The service company received an email from the homeowner asking if they accepted payments through Venmo (first red flag). The service company did not reply right away and about an hour later received a second email from the homeowner advising them to never mind, they would pay a different way.
A few days later the service company received a phone call from the homeowner asking if they received the money that was sent to them through Venmo. They obviously never did.
What really happened? The email account of the homeowner was compromised. The cybercriminal was eavesdropping on the homeowner’s email until they found something of interest. The criminal created another email account that was almost identical to the homeowner’s email and inserted themselves into the conversation. The criminal also created an email account like the service company’s email and sent them a Venmo account to send money to.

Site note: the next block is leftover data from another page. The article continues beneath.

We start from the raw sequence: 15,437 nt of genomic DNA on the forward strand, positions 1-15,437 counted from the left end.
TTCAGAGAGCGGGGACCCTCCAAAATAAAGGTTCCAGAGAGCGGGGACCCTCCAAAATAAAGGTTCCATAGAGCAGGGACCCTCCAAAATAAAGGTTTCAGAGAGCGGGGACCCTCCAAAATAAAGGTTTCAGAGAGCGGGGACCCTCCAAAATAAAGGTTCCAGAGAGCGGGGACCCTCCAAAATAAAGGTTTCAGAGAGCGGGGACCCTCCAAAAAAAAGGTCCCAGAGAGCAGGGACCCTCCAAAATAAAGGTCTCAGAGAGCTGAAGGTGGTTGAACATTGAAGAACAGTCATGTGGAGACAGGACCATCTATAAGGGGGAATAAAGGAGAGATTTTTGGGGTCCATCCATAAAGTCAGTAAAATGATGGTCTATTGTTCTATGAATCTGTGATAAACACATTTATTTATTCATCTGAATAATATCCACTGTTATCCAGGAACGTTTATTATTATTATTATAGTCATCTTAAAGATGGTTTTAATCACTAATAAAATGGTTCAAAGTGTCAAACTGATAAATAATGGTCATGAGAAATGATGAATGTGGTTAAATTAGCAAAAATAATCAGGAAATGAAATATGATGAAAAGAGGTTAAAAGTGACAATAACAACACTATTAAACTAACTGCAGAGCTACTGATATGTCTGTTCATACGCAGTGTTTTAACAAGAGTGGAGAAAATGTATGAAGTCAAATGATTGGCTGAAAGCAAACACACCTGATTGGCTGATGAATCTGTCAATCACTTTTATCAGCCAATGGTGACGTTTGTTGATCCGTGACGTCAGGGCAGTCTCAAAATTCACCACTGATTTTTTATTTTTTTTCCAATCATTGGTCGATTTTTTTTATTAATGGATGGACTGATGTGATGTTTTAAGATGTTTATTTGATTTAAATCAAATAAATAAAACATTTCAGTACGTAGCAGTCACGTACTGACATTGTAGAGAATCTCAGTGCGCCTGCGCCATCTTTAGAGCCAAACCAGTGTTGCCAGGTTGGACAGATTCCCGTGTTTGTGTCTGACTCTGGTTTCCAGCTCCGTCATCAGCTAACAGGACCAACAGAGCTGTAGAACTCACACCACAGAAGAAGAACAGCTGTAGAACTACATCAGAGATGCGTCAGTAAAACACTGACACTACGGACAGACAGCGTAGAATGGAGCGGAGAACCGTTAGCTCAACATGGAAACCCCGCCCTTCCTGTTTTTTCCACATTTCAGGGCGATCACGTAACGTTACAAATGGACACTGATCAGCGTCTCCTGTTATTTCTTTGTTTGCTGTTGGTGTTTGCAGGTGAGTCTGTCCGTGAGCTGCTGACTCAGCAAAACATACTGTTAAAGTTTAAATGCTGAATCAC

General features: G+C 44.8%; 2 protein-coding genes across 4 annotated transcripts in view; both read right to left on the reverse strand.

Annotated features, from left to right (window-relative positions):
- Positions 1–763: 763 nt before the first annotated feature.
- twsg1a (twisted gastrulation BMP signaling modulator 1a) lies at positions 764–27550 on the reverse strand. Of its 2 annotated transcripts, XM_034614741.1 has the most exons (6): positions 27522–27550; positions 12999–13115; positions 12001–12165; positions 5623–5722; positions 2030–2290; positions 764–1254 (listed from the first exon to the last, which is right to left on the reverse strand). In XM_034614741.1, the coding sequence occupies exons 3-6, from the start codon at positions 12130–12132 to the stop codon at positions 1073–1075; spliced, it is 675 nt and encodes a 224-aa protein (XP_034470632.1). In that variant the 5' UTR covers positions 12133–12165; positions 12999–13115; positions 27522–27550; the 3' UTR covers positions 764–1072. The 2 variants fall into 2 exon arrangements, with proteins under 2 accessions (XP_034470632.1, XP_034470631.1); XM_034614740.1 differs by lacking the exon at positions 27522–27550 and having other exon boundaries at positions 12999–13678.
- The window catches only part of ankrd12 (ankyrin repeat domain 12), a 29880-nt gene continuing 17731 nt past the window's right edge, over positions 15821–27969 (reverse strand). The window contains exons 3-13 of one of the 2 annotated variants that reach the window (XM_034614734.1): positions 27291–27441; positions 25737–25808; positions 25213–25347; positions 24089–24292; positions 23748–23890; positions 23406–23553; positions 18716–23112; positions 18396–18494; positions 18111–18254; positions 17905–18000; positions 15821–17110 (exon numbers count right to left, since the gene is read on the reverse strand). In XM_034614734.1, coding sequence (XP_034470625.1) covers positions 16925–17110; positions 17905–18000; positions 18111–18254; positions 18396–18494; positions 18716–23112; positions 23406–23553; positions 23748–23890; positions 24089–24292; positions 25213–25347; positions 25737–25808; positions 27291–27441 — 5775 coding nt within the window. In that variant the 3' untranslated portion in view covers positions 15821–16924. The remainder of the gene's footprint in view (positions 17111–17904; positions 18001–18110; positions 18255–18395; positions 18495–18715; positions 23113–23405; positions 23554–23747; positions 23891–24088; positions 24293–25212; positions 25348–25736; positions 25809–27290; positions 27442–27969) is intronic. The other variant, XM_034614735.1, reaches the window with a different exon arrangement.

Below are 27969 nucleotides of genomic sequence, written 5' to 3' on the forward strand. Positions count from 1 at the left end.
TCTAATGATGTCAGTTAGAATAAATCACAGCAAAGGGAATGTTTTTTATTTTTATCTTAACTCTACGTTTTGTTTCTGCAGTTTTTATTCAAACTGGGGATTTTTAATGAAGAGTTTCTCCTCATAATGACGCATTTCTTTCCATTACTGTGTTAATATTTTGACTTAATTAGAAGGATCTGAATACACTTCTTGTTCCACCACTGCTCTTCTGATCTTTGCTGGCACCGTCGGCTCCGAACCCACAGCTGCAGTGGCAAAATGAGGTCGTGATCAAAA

Both parties were tricked into believing the emails were legitimate, but the service company never participated in this conversation. Only the homeowner did. The homeowner was scammed out of $2250.
Initially, the homeowner believed the service company was at fault. It was not until they were made to understand what really happened that they relinquished the service company from responsibility.
I don’t know if Venmo was able to recover the money as the homeowner did not want me to be involved. Either way, it’s an expensive lesson for the homeowner.
I use this as an example to explain how BEC scams work. This is a simpler example of a BEC scam. The truth is they can be very complex and often end up costing someone tens or hundreds of thousands of dollars.
BEC scams happen a lot with real estate transactions, municipalities, and service businesses including law firms.